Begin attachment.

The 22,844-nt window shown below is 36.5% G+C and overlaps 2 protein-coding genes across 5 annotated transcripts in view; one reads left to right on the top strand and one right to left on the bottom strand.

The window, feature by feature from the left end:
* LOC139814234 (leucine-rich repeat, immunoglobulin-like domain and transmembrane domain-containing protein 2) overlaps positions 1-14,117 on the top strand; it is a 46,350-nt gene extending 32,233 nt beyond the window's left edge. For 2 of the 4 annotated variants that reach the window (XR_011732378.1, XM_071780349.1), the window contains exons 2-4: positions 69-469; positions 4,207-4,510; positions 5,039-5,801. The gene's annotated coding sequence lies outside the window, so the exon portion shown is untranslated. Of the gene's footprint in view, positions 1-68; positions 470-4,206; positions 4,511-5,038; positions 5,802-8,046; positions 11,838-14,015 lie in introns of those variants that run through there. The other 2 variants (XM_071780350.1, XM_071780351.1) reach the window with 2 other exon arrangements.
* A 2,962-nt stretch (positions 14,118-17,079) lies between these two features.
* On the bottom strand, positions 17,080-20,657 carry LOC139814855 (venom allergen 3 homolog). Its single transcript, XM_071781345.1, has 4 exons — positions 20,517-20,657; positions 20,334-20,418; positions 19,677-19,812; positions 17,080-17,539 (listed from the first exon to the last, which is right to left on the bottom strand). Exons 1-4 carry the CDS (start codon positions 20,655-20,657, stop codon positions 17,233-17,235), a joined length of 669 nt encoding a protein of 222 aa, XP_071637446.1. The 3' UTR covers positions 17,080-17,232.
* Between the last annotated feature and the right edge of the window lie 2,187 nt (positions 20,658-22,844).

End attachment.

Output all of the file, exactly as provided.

The 22,844-nt window shown below is 36.5% G+C and overlaps 2 protein-coding genes across 5 annotated transcripts in view; one reads left to right on the top strand and one right to left on the bottom strand.

The window, feature by feature from the left end:
* LOC139814234 (leucine-rich repeat, immunoglobulin-like domain and transmembrane domain-containing protein 2) overlaps positions 1-14,117 on the top strand; it is a 46,350-nt gene extending 32,233 nt beyond the window's left edge. For 2 of the 4 annotated variants that reach the window (XR_011732378.1, XM_071780349.1), the window contains exons 2-4: positions 69-469; positions 4,207-4,510; positions 5,039-5,801. The gene's annotated coding sequence lies outside the window, so the exon portion shown is untranslated. Of the gene's footprint in view, positions 1-68; positions 470-4,206; positions 4,511-5,038; positions 5,802-8,046; positions 11,838-14,015 lie in introns of those variants that run through there. The other 2 variants (XM_071780350.1, XM_071780351.1) reach the window with 2 other exon arrangements.
* A 2,962-nt stretch (positions 14,118-17,079) lies between these two features.
* On the bottom strand, positions 17,080-20,657 carry LOC139814855 (venom allergen 3 homolog). Its single transcript, XM_071781345.1, has 4 exons — positions 20,517-20,657; positions 20,334-20,418; positions 19,677-19,812; positions 17,080-17,539 (listed from the first exon to the last, which is right to left on the bottom strand). Exons 1-4 carry the CDS (start codon positions 20,655-20,657, stop codon positions 17,233-17,235), a joined length of 669 nt encoding a protein of 222 aa, XP_071637446.1. The 3' UTR covers positions 17,080-17,232.
* Between the last annotated feature and the right edge of the window lie 2,187 nt (positions 20,658-22,844).